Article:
In the Shadows

Some days working in the world of advocacy is just …well ‘blah’. I’m angry, sad, disappointed, tired.

Tired of hearing the same story from families who have been welcomed into private schools, assured their children will have their needs met only to find that this is not the case. Being told, ‘we don’t have what your child needs.’ Quietly or not so quietly encouraging another more ‘appropriate’ school. Paying their terms notice of fees, as required by most private schools, they move on because they get tired of fighting and where do they move to. Public schools. That’s another blog.

So today I hear another of these stories only to then see all the photos on Facebook of the year 12’s having their last day and the school communities saying their farewells. What a contrast.

I would love to know how many students with disabilities enrol in these schools and actually make it to graduation. How many move on and why? Oh yes, I’ve tried to get my hands on the data, but guess what, can’t touch it, not allowed access, internal business, you need to meet with the Principal. Check mate.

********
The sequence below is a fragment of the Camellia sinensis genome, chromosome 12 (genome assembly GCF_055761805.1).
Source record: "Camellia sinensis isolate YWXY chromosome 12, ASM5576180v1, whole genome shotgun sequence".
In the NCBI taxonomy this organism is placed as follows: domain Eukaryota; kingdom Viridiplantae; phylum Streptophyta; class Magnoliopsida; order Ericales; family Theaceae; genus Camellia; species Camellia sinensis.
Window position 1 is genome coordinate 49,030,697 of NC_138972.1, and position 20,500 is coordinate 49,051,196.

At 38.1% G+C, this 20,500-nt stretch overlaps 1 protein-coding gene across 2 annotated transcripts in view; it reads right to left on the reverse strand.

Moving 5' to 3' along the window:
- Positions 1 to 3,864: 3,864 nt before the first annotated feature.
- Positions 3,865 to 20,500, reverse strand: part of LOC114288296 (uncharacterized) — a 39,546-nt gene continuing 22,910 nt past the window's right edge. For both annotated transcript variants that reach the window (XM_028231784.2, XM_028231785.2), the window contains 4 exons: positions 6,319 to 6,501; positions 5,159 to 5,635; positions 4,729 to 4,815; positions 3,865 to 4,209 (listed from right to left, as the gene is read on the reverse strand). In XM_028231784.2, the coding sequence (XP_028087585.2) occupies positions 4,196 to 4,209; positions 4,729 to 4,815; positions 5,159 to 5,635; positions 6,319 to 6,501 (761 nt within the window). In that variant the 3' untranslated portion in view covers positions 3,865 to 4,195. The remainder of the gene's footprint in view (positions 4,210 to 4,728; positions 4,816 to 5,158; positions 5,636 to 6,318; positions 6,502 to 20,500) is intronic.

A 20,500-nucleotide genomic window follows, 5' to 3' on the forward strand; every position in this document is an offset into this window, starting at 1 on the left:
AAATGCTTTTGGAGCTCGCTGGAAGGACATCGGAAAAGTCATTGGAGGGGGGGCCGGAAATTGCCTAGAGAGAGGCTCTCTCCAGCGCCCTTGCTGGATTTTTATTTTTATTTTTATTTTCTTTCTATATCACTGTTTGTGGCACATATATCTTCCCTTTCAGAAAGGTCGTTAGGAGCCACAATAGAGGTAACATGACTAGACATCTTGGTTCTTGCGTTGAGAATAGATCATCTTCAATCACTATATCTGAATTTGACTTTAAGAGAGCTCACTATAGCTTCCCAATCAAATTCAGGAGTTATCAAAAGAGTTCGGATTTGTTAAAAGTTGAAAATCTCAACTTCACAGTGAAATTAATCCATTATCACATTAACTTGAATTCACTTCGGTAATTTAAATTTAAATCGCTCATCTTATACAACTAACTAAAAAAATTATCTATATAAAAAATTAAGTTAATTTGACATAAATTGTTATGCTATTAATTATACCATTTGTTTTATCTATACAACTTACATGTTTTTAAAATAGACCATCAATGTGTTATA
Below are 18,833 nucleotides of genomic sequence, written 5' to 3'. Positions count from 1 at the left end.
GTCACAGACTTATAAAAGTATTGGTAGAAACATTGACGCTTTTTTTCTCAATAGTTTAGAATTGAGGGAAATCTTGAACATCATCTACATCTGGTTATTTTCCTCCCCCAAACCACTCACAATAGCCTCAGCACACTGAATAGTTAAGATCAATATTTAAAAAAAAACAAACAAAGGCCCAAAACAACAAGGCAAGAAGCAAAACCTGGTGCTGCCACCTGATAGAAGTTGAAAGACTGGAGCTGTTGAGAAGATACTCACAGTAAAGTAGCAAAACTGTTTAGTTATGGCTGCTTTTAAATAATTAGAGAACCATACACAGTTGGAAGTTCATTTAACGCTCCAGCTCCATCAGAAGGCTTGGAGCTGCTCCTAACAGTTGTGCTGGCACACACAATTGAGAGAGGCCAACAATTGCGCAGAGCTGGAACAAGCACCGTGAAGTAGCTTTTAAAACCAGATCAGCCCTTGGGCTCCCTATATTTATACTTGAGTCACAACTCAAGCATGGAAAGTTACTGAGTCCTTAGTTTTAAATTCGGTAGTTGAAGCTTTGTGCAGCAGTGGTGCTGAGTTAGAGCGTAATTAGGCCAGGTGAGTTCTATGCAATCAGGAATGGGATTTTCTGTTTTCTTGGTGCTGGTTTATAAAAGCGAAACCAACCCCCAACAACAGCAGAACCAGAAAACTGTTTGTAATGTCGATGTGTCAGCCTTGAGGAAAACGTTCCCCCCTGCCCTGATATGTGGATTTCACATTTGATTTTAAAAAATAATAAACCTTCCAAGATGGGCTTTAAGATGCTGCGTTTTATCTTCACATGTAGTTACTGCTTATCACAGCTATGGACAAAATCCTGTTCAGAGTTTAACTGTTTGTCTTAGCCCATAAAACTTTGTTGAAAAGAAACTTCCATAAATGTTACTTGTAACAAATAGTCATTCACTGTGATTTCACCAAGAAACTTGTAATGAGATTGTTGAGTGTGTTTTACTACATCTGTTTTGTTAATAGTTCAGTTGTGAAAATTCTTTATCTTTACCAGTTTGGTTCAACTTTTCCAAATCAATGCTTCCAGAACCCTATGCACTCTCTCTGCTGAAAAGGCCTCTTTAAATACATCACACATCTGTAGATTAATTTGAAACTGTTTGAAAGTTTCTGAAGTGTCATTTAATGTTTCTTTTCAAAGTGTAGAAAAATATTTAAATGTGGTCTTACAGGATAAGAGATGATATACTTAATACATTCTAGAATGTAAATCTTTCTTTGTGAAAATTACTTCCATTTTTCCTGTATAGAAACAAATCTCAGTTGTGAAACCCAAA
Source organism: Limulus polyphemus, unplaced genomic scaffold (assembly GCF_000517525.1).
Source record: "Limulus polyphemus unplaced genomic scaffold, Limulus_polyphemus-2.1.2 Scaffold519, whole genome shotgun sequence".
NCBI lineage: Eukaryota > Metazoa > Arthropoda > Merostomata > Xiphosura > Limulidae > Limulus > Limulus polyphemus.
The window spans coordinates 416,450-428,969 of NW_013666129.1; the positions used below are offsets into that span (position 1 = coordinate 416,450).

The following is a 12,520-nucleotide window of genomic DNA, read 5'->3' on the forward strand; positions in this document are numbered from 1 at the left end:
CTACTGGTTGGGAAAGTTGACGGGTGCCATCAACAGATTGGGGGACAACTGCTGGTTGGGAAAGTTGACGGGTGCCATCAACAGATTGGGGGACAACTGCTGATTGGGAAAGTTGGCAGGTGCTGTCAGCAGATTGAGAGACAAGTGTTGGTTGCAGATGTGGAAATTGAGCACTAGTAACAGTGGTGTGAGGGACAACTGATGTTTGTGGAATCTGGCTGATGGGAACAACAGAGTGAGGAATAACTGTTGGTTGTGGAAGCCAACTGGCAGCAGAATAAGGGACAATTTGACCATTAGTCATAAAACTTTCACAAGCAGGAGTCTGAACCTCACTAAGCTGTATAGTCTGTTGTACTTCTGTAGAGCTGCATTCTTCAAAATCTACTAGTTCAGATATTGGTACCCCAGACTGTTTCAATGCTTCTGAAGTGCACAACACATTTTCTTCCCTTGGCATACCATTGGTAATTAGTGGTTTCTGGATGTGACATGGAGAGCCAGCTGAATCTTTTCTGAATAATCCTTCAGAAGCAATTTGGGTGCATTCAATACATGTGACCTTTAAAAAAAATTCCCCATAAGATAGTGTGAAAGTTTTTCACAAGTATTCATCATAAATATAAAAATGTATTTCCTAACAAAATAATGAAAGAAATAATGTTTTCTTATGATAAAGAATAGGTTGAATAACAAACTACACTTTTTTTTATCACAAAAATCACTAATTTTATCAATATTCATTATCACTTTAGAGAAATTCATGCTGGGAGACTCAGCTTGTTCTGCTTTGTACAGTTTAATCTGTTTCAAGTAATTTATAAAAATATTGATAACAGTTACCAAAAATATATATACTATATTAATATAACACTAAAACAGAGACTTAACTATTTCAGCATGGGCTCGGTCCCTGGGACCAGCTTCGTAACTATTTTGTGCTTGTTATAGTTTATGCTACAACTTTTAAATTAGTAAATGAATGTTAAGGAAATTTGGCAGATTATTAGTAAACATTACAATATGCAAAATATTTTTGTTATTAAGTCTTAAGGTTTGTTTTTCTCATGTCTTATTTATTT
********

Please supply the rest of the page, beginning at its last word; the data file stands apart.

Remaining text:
So we are left with our only course of action – The Human Rights Commissions complaint process. No accountability unless you have the energy to engage in battle and I mean battle. Months and months, sometimes years.

So as I look at these photos of smiling faces and happy families I see those other families, in the shadows who hoped that their children would be there today who aren’t. The children who have been discriminated against, the ones who made friends and lost friends because of adults beliefs about ‘Inclusive Education.’

I encourage you to ask questions. Reflect on the young people in your child’s year group. Who came and went? Why? How much did the school charge the family to leave when they actually felt they didn’t have the choice to stay? Real stories, real families, real children.

To the schools who embrace Inclusivity, thank you. To those who don’t, I have one word. Karma.

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